From Library Journal
Copyright 2001 Reed Business Information, Inc. --This text refers to an out of print or unavailable edition of this title.
Like the other PDR volumes, this one begins with a series of indexes: supplement name (common/generic name); brand name; category (e.g., probiotics, vitamins); indications (therapeutic or preventive purpose); side effects (potential adverse reactions); interactions (problems when used with other drugs, herbs, foods, or supplements); companion drugs (supplements that may be used in conjunction with prescription drugs to reverse adverse effects, relieve symptoms of the illness, or treat complications); and manufacturers. The "Companion Drug Index" is a unique and very useful feature. There is also a product identification guide with color pictures. This is quite limited. Many popular brands (such as Centrum and NatureMade) do not appear.
The descriptive monographs are arranged alphabetically by supplement name. These entries include trade or brand names and a description of the product with emphasis on its chemical and biochemical importance for humans. They also cover the actions and pharmacology of the supplements, explaining what they do, how they do it, and why they may be used. A summary of the research about the product with the most significant findings, both pro and con, as well as information about contraindications, adverse effects, interactions, information about dosage and administration, and overdosage, is included also. Available product information about forms and dosages and relevan and citations from the literature complete the entries. Although the authors assume that readers have a basic knowledge of biochemistry, the monographs are accessible to lay readers, who will encounter less medical jargon here than they do in the other PDR volumes.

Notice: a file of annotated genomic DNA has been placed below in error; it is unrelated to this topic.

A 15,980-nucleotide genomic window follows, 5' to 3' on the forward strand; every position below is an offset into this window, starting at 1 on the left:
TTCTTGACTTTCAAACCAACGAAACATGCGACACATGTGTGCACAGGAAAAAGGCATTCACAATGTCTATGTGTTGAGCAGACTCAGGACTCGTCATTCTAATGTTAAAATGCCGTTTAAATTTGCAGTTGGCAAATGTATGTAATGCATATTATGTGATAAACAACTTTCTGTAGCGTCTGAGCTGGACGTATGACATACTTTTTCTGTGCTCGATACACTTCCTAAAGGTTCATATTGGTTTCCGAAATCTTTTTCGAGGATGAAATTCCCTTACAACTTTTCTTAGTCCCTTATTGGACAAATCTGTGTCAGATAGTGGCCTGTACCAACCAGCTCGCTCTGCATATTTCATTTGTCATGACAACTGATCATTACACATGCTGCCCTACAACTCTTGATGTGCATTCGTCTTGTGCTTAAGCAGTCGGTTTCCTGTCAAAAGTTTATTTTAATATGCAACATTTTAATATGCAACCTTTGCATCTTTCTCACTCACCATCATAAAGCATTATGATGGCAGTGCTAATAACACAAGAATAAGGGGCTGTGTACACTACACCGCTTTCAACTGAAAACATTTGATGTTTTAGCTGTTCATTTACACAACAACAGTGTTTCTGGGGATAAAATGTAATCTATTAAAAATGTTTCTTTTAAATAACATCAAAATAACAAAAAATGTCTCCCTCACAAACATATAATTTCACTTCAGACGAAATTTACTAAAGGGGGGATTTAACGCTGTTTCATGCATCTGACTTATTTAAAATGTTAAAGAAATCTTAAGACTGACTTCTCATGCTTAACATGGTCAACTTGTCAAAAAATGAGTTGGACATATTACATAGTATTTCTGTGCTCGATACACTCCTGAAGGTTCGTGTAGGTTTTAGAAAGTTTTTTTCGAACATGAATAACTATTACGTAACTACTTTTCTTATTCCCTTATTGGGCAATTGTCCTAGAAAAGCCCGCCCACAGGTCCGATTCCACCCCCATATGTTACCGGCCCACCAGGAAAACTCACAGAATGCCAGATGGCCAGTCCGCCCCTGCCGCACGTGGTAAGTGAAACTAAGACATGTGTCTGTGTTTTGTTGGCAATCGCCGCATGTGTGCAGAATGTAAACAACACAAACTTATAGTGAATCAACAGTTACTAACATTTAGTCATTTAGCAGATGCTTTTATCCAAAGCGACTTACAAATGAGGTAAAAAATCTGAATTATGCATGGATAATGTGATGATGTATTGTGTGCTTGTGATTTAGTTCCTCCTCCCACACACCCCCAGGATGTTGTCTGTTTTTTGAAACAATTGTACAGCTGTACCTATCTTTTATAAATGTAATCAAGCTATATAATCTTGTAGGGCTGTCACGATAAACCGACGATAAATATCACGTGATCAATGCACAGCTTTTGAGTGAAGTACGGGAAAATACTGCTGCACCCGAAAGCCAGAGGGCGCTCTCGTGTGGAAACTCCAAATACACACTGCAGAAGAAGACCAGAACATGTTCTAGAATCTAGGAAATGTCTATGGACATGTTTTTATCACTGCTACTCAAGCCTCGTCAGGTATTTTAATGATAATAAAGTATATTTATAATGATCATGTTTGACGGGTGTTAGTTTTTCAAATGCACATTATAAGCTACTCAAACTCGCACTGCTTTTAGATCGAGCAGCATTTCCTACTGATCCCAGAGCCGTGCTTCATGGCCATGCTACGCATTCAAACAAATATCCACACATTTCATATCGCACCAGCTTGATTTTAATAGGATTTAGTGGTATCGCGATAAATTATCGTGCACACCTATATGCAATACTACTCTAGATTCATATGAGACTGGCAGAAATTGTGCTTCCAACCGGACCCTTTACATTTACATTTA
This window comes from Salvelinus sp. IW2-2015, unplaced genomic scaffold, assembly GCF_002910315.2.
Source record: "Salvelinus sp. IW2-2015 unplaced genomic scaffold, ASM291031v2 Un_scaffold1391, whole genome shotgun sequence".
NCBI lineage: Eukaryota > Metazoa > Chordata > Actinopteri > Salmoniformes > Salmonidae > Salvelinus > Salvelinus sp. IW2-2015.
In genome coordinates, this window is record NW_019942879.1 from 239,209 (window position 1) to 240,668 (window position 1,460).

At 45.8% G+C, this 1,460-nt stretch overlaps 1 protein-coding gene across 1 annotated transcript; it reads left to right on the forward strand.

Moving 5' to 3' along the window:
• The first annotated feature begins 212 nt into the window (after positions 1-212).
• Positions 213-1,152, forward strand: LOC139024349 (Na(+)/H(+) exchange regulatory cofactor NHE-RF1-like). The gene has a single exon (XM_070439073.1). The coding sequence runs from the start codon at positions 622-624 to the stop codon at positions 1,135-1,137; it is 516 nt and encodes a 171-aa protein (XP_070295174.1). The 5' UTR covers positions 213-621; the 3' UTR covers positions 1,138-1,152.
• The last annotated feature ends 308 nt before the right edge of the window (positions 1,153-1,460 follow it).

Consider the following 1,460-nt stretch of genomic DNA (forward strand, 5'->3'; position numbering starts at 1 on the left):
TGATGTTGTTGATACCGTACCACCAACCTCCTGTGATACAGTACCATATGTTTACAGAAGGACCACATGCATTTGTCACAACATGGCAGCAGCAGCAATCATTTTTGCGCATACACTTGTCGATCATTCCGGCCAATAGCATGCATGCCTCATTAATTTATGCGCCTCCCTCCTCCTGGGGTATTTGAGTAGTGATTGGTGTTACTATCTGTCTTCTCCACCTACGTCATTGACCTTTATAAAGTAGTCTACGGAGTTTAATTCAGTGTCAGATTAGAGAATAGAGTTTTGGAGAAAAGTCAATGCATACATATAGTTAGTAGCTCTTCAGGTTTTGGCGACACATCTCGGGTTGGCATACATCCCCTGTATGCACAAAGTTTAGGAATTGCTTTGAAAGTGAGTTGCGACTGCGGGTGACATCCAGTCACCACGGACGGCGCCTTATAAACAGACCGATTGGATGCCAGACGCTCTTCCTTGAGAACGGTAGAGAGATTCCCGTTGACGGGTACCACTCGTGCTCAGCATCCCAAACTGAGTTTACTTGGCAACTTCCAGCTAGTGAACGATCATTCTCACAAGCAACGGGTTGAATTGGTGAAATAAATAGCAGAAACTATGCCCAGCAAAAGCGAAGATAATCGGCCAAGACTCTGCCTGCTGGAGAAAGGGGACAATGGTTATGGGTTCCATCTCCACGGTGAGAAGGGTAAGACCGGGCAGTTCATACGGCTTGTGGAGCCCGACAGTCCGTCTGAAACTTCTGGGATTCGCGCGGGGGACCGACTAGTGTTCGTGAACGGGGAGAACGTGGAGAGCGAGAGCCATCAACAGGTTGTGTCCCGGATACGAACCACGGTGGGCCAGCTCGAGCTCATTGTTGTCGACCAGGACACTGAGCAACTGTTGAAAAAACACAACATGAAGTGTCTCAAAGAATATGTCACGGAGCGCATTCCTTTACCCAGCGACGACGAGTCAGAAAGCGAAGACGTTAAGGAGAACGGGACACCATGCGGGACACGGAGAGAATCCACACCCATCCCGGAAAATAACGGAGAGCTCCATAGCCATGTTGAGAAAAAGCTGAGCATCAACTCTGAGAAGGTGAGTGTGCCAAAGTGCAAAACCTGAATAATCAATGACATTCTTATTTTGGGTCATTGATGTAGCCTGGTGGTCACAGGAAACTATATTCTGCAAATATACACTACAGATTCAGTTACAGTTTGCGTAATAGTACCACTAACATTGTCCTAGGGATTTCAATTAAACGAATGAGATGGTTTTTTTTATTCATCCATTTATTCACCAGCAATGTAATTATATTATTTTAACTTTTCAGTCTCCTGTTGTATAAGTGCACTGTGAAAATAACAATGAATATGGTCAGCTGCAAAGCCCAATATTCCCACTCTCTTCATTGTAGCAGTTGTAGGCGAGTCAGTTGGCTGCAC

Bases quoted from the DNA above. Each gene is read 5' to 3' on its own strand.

The PDR for Nutritional Supplements has several helpful tables that compare various calcium, iron, multivitamin, multivitamin-mineral, and vitamin B complex products. It also has a brief list of common laboratory test values and directories of poison control centers, drug information centers, and U.S. Food and Drug Administration telephone services. This new source fills a gap in reference collections even though it does not cover all of the popular products that are currently available. It is useful for public, academic, and health sciences libraries. RBB
Copyright © American Library Association. All rights reserved --This text refers to an out of print or unavailable edition of this title.